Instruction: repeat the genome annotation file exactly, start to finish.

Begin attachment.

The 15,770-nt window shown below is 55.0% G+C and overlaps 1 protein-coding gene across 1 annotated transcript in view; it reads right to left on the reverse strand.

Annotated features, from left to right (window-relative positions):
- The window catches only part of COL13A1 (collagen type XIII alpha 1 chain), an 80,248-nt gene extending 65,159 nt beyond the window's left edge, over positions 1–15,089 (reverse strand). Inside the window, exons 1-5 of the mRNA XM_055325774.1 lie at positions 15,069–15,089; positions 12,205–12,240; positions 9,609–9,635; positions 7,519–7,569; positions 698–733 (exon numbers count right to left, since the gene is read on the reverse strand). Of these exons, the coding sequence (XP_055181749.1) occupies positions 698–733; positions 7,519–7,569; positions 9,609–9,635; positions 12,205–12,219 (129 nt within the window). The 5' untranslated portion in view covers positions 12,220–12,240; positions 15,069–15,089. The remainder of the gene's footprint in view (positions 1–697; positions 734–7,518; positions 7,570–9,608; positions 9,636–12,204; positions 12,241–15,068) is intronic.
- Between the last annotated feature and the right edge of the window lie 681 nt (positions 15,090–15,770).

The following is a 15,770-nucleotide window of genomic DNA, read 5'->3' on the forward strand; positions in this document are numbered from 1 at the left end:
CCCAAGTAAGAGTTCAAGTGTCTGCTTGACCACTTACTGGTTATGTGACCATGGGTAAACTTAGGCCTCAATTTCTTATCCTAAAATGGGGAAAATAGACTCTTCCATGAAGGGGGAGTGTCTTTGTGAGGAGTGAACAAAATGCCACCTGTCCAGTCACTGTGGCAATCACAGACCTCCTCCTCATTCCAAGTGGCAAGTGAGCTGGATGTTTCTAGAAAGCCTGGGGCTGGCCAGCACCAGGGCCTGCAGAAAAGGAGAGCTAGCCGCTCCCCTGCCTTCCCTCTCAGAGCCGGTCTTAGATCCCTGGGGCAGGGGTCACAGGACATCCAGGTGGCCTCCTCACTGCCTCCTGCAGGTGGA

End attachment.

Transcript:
The 15,770-nt window shown below is 55.0% G+C and overlaps 1 protein-coding gene across 1 annotated transcript in view; it reads right to left on the reverse strand.

Annotated features, from left to right (window-relative positions):
- The window catches only part of COL13A1 (collagen type XIII alpha 1 chain), an 80,248-nt gene extending 65,159 nt beyond the window's left edge, over positions 1–15,089 (reverse strand). Inside the window, exons 1-5 of the mRNA XM_055325774.1 lie at positions 15,069–15,089; positions 12,205–12,240; positions 9,609–9,635; positions 7,519–7,569; positions 698–733 (exon numbers count right to left, since the gene is read on the reverse strand). Of these exons, the coding sequence (XP_055181749.1) occupies positions 698–733; positions 7,519–7,569; positions 9,609–9,635; positions 12,205–12,219 (129 nt within the window). The 5' untranslated portion in view covers positions 12,220–12,240; positions 15,069–15,089. The remainder of the gene's footprint in view (positions 1–697; positions 734–7,518; positions 7,570–9,608; positions 9,636–12,204; positions 12,241–15,068) is intronic.
- Between the last annotated feature and the right edge of the window lie 681 nt (positions 15,090–15,770).

The following is a 15,770-nucleotide window of genomic DNA, read 5'->3' on the forward strand; positions in this document are numbered from 1 at the left end:
CCCAAGTAAGAGTTCAAGTGTCTGCTTGACCACTTACTGGTTATGTGACCATGGGTAAACTTAGGCCTCAATTTCTTATCCTAAAATGGGGAAAATAGACTCTTCCATGAAGGGGGAGTGTCTTTGTGAGGAGTGAACAAAATGCCACCTGTCCAGTCACTGTGGCAATCACAGACCTCCTCCTCATTCCAAGTGGCAAGTGAGCTGGATGTTTCTAGAAAGCCTGGGGCTGGCCAGCACCAGGGCCTGCAGAAAAGGAGAGCTAGCCGCTCCCCTGCCTTCCCTCTCAGAGCCGGTCTTAGATCCCTGGGGCAGGGGTCACAGGACATCCAGGTGGCCTCCTCACTGCCTCCTGCAGGTGGA